11 Because of all my adversaries I have become utterly contemptible to my neighbors,
A fear to my acquaintances.
Those who saw me on the street fled from me.

12 I am forgotten from their hearts like a dead man.
I am like broken pottery.

13 For I have heard the slander of many, terror on every side,
while they conspire together against me,
they plot to take away my life.

“Have mercy (Heb. hanan) on me, Yahweh, for I am in distress” (Hebrew: sarar) (v. 9a).  The word hanan means to show mercy.  The psalmist is pleading with Yahweh to show him mercy, because he is in distress (sarar).

The word sarar has a variety of meanings, but its various meanings harken back to bound up or tied up.  Perhaps our phrase “Between a rock and a hard place” best captures the idea. We become anxious when we feel bound up or trapped.  That is what the psalmist is feeling.

“My eye, my soul, and my body waste away with grief” (Hebrew: ka’as) (v. 9b).   The word ka’as means anger.  Because he is in distress (v. 9a), the psalmist is consumed by anger. His whole being, his eye, his soul (life) and his body, are being consumed by his poisonous anger.

In his book Wishful Thinking, Frederick Buechner talks about how we enjoy anger––how we savor the prospect of revenge.  He says that “in may ways (anger) is a feast fit for a king.”  But he warns, “The chief drawback is that what you are wolfing down is yourself.  The skeleton at the feast is you.”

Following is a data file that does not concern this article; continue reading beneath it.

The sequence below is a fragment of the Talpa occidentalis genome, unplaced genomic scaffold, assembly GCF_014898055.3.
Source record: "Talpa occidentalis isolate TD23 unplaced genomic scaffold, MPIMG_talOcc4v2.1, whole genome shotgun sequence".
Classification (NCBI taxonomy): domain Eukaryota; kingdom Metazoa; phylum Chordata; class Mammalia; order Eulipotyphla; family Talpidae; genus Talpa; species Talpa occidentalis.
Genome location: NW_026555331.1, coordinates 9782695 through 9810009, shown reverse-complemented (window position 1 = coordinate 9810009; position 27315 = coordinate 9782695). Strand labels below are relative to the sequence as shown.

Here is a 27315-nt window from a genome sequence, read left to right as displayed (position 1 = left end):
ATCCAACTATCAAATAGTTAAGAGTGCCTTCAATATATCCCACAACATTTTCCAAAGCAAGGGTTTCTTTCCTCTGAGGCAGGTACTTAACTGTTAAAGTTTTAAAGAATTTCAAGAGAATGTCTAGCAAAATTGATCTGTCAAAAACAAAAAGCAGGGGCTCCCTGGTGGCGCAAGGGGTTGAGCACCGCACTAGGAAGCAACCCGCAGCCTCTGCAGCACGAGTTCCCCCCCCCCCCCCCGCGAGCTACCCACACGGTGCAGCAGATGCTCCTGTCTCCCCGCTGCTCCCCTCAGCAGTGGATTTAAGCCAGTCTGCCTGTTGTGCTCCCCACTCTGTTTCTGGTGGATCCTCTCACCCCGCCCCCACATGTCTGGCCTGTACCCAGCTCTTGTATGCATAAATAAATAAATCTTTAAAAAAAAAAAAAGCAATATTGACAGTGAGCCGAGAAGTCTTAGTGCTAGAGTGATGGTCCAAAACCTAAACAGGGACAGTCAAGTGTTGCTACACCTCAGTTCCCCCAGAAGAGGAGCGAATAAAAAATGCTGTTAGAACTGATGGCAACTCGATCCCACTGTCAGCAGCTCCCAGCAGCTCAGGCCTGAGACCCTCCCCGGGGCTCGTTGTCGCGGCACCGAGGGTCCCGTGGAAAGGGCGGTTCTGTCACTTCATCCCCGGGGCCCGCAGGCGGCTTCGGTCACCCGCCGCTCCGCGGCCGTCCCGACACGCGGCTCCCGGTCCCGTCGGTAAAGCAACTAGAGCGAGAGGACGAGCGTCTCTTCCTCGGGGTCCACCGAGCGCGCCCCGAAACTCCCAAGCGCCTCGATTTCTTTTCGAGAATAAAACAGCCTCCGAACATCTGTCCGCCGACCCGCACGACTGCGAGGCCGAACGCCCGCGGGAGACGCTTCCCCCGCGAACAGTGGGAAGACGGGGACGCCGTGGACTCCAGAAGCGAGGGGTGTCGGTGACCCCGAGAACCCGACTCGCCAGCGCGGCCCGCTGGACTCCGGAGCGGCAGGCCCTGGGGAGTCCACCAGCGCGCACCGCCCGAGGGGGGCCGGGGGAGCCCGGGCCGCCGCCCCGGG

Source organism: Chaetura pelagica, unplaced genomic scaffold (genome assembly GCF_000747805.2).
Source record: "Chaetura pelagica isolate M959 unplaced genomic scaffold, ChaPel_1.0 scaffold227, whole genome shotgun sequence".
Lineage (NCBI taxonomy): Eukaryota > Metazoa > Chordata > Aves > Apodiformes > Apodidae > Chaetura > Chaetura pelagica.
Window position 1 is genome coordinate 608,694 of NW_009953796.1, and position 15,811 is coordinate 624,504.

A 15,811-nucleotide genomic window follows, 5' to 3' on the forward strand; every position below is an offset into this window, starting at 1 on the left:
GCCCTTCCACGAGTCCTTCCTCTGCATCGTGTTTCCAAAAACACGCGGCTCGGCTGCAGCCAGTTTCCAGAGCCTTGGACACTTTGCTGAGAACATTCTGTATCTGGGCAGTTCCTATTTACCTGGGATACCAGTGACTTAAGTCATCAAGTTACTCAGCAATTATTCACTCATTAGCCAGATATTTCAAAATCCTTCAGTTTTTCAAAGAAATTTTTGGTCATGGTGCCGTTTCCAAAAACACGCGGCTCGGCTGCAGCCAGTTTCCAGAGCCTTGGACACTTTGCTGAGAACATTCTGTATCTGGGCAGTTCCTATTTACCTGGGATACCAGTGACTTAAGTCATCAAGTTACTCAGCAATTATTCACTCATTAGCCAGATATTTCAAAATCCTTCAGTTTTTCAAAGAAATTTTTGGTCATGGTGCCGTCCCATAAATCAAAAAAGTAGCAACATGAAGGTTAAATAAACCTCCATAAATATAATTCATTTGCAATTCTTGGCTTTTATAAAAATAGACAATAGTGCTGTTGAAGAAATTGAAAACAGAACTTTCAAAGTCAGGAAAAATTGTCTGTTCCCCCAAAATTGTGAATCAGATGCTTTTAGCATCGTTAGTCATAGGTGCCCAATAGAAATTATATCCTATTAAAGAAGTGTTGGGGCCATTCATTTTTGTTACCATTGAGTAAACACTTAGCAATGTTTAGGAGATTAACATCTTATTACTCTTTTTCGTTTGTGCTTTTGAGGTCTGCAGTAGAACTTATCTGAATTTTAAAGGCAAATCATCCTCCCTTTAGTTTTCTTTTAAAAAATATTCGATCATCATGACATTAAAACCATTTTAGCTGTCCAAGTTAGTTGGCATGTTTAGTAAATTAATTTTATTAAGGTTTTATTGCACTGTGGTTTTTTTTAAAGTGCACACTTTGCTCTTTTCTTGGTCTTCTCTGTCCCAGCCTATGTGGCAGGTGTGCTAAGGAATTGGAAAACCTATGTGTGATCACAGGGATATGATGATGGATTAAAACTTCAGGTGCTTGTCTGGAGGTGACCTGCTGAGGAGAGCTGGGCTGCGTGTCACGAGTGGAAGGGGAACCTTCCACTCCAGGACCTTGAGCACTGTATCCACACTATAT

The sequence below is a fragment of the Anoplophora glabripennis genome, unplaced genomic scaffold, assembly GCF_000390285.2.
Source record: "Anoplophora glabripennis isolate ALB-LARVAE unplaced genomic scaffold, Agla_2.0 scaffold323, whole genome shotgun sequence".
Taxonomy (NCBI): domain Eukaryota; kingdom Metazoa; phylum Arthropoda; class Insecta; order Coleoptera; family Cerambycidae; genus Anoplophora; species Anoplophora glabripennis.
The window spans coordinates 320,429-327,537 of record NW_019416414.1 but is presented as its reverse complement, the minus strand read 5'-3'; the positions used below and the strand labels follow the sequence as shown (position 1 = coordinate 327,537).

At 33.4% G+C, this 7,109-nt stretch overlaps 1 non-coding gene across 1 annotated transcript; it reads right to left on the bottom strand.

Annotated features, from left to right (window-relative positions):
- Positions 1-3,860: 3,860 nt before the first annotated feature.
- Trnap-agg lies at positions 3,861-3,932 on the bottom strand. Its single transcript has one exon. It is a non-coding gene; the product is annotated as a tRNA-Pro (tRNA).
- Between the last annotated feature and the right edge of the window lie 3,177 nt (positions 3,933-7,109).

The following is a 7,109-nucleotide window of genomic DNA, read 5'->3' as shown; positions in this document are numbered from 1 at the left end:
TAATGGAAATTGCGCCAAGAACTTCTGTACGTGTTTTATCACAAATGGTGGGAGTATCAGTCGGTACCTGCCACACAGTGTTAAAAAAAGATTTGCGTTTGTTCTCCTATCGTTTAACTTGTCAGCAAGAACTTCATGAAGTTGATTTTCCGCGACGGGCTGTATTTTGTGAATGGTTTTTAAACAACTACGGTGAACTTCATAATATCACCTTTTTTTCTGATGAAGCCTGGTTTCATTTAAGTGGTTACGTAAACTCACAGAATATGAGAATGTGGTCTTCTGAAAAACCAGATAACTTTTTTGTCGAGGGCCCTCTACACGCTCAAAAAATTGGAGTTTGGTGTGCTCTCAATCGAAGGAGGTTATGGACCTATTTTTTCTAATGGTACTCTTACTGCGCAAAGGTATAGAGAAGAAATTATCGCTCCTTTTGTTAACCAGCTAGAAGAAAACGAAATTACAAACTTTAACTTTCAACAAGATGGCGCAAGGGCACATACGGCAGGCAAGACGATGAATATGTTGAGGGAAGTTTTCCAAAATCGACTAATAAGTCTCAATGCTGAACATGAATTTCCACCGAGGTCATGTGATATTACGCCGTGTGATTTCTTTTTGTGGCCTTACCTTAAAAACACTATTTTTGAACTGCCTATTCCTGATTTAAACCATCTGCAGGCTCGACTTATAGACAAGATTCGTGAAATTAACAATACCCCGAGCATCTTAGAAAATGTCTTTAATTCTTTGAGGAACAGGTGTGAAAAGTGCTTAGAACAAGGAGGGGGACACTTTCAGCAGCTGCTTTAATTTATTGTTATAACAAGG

“For my life is spent (Hebrew: kalah) with sorrow” (Hebrew: yagon) (v. 11a).  The word kalah (spent) has the idea of being complete or finished.  The word yagon (sorrow) means sorrow or despair.  In this verse, the psalmist sees his life as awash with sorrow and despair.  In verse 9, he spoke of being in distress and anger.  Now he adds sorrow to the mix.

“Because of all my adversaries I have become utterly contemptible to my neighbors, a fear to my acquaintances. Those who saw me on the street fled from me” (v. 11b).  The psalmist has become a pariah, an outcast––shunned by his neighbors and acquaintances, those who have been his friends in the past.  They cross over to the other side of the street when they see him coming, because they are afraid that the psalmist’s enemies might become their enemies.  His terror has become theirs.

We have to acknowledge how different these verses feel from verse 8, where the psalmist spoke of Yahweh’s lovingkindness.  Yahweh had not given the psalmist over to his enemies, but had given him the privilege of being in a large place.  Now he feels trapped in despair.